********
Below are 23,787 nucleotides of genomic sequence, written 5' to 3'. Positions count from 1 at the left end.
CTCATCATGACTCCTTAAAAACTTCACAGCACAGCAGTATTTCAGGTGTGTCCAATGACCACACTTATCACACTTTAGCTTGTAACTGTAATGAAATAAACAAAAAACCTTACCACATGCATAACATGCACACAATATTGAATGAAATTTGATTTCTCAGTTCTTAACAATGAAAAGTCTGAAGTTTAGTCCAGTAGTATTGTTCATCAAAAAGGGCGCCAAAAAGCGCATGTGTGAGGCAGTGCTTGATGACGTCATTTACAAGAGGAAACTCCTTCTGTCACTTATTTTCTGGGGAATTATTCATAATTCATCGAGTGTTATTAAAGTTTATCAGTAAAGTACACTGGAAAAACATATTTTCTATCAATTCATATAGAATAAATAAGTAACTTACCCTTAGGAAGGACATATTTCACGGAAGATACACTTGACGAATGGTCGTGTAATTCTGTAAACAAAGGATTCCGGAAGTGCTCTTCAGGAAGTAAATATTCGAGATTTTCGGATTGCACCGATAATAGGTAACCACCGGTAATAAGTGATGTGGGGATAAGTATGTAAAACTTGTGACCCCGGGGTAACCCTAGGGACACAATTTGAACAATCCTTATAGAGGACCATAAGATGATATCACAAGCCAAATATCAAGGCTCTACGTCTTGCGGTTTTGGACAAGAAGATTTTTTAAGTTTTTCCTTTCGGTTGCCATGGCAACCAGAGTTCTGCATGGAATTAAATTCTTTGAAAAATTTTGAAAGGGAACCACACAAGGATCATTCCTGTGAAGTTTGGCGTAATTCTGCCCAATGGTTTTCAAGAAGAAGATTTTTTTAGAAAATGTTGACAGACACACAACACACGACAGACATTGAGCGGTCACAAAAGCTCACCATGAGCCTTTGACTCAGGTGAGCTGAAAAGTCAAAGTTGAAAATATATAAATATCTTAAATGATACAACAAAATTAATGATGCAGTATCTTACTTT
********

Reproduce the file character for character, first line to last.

Below are 23,787 nucleotides of genomic sequence, written 5' to 3'. Positions count from 1 at the left end.
CTCATCATGACTCCTTAAAAACTTCACAGCACAGCAGTATTTCAGGTGTGTCCAATGACCACACTTATCACACTTTAGCTTGTAACTGTAATGAAATAAACAAAAAACCTTACCACATGCATAACATGCACACAATATTGAATGAAATTTGATTTCTCAGTTCTTAACAATGAAAAGTCTGAAGTTTAGTCCAGTAGTATTGTTCATCAAAAAGGGCGCCAAAAAGCGCATGTGTGAGGCAGTGCTTGATGACGTCATTTACAAGAGGAAACTCCTTCTGTCACTTATTTTCTGGGGAATTATTCATAATTCATCGAGTGTTATTAAAGTTTATCAGTAAAGTACACTGGAAAAACATATTTTCTATCAATTCATATAGAATAAATAAGTAACTTACCCTTAGGAAGGACATATTTCACGGAAGATACACTTGACGAATGGTCGTGTAATTCTGTAAACAAAGGATTCCGGAAGTGCTCTTCAGGAAGTAAATATTCGAGATTTTCGGATTGCACCGATAATAGGTAACCACCGGTAATAAGTGATGTGGGGATAAGTATGTAAAACTTGTGACCCCGGGGTAACCCTAGGGACACAATTTGAACAATCCTTATAGAGGACCATAAGATGATATCACAAGCCAAATATCAAGGCTCTACGTCTTGCGGTTTTGGACAAGAAGATTTTTTAAGTTTTTCCTTTCGGTTGCCATGGCAACCAGAGTTCTGCATGGAATTAAATTCTTTGAAAAATTTTGAAAGGGAACCACACAAGGATCATTCCTGTGAAGTTTGGCGTAATTCTGCCCAATGGTTTTCAAGAAGAAGATTTTTTTAGAAAATGTTGACAGACACACAACACACGACAGACATTGAGCGGTCACAAAAGCTCACCATGAGCCTTTGACTCAGGTGAGCTGAAAAGTCAAAGTTGAAAATATATAAATATCTTAAATGATACAACAAAATTAATGATGCAGTATCTTACTTT